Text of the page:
The Bangor & Aroostook (or "BAR," the road's official reporting marks to avoid confusion with the Boston & Albany) was tucked away in the upper fringes of Maine, connecting the coastal ports of Bangor and Searsport with the border of New Brunswick in the state's vast northern emptiness. Interchange with the Canadian National was carried out at St. Leonard via Van Buren, Maine. The BAR's principal trains, the Potatoland Special and Aroostook Flyer, were launched in the 1930s and ran the entire length of the railroad's system from Bangor to Van Buren. At its southern terminus (Bangor) connections were made with the Maine Central where travelers could continue journeying southward if they so chose. The 230-mile corridor could be completed in about 6 1/2 hours.
Such quick transit meant that a round trip was carried out during the waking hours; southbound train #2 would leave Van Buren early in the morning and arrive in Bangor during the early afternoon while northbound train #7 departed Bangor later that afternoon and returned to Van Buren before Midnight. In spite of this fast service the BAR still provided an overnight counterpart, the Potatoland Special (trains #8, southbound, and #1 northbound). It provided a through sleeper (running six days of every week) that connected to Boston traveling over the Maine Central and Boston & Maine to reach North Station. These nightly trains were once a popular way to travel all around the country, particularly those on business, and this was no different on the Special whose through sleeper was especially tailored to such clientele.
Prior to the days of diesel power the Aroostook Flyer was led by a variety of steam power according to Kevin Holland's book, "Passenger Trains In Northern New England, In The Streamline Era." Most often a 4-6-0 Ten-wheeler or ubiquitous 4-6-2 Pacific was upfront but on occasion even an elderly 4-4-0 American was used until the World War II era. Diesels, in general, were late to the BAR which did not purchase a single example until 1947 when a fleet of eight Electro-Motive F3As arrived, numbered 500A-507A. Two of these units, #506A-507A, were specially equipped with steam-generators and inaugurated diesel-powered passenger service on May 14, 1948. These were supplemented a year later by a pair of E7As, #700-701, in 1949 (the only two of their kind the BAR ever owned).
(The below Aroostook Flyer timetable is dated effective October 29, 1956.)
|Read Down Time/Leave (Train #7/Northbound)
Time/Arrive (Train #2/Southbound)
|5:35 PM (Dp)||0.0||Bangor, ME (Union Station)||12:10 PM (Ar)|
|5:45 PM (Ar)||5.7||Northern Main Junction, ME||12:00 PM (Dp)|
|5:57 PM (Dp)||5.7||Northern Main Junction, ME||12:00 PM (Ar)|
|42.0||Derby, ME||11:10 AM|
|6:52 PM||43.4||Milo, ME||11:05 AM|
|7:02 PM||47.9||Brownville, ME||10:57 AM|
|F 7:35 PM||73.5||Perkins, ME||F 10:21 AM|
|7:47 PM (Ar)||81.0||Millinocket, ME||10:09 AM (Dp)|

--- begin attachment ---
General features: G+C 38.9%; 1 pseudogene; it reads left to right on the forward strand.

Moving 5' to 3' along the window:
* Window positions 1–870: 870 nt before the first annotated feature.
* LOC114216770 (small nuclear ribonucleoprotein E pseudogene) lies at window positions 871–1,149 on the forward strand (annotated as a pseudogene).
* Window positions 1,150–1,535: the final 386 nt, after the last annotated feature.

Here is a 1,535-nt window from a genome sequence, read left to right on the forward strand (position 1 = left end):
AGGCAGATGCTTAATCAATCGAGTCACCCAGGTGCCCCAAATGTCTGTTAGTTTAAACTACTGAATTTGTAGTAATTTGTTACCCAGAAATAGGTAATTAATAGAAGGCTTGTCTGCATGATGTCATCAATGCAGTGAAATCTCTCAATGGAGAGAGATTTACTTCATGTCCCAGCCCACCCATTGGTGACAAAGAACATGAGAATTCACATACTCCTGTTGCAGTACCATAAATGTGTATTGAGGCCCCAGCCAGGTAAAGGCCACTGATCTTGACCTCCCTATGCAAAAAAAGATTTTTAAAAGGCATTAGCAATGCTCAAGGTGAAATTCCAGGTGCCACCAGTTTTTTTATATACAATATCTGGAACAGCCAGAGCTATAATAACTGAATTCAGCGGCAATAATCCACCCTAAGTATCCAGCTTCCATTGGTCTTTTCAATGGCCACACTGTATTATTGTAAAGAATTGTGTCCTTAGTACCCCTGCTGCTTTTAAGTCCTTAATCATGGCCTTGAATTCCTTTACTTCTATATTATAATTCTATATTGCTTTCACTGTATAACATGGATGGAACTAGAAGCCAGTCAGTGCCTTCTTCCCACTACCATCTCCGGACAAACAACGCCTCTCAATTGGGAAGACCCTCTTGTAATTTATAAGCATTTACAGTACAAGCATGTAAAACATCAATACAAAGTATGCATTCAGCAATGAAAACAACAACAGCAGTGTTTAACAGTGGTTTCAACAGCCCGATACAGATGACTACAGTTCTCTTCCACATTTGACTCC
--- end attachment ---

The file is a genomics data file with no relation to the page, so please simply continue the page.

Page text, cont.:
|7:51 PM (Dp)||81.0||Millinocket, ME||10:05 AM (Ar)|
|8:28 PM||105.0||Sherman, ME||9:33 AM|
|8:44 PM||116.1||Island Falls, ME||9:16 AM|
|8:58 PM (Ar)||124.9||Oakfield, ME||9:02 AM (Dp)|
|9:03 PM (Dp)||124.9||Oakfield, ME||8:58 AM (Ar)|
|9:25 PM (Ar)||142.2||Houlton, ME||8:35 AM (Dp)|
|9:30 PM (Dp)||142.2||Houlton, ME|
|150.4||Littleton, ME||F 8:22 AM|
|F 9:45 PM||154.6||Monticello, ME||F 8:16 AM|
|F 10:00 PM||165.7||Bridgewater, ME||F 8:01 AM|
|F 10:05 PM||169.4||Robinson, ME||F 7:56 AM|
|10:12 PM||172.5||Mars Hill, ME||7:51 AM|
|F 10:18 PM||177.5||Westfield, ME||F 7:43 AM|
|10:33 PM (Ar)||187.9||Presque Isle, ME||7:26 AM (Dp)|
|10:45 PM (Dp)||187.9||Presque Isle, ME|
|11:05 PM (Ar)||202.5||Caribou, ME||7:02 AM (Dp)|
|11:13 PM (Dp)||202.5||Caribou, ME|
|F 11:25 PM||211.7||New Sweden, ME||6:45 AM|
|11:36 PM||218.9||Stockholm, ME||6:33 AM|
|11:59 PM||235.6||Van Buren, ME||6:10 AM|
Both the Es and Fs were adorned in an attractive livery of blue and grey
sporting a winged-shield on the nose that included the company logo.
Around the same time the railroad took delivery of three lightweight,
68-seat coaches (which featured a 12-seat smoking section) from
Pullman-Standard. These cars (including #250 Katahdin, #251 Chippewa, and #252 Mohawk)
sported a stainless-steel look, not unlike Budd's designs, with a large
blue band across the window area to match the locomotives. Along with
this new equipment the BAR utilized its small fleet of "American Flyer" equipment; a typical consist of the Aroostook Flyer including the lead diesel (F3A or E7A), an American Flyer buffet-lounge, and the three new streamlined coaches.
The Bangor & Aroostook fielded a handsome and elegant duo of streamliners considering its small size. For more than a century the railroad carved out an existence for itself primarily on the movement of timber products and agriculture (potatoes was an important source of traffic for many years, hence the name Potatoland Special, until the Penn Central era). Because of this the system is often not regarded, or even known, for its passenger services. As the public abandoned trains for highways and airlines during the 1950s the BAR recognized it was time to exit the business, ending all remaining trains by 1961. The railroad may have, perhaps, continued scheduling service after this time had it not been for the loss of through service over the Maine Central, which discontinued passenger operations during September of 1960.
Bangor & Aroostook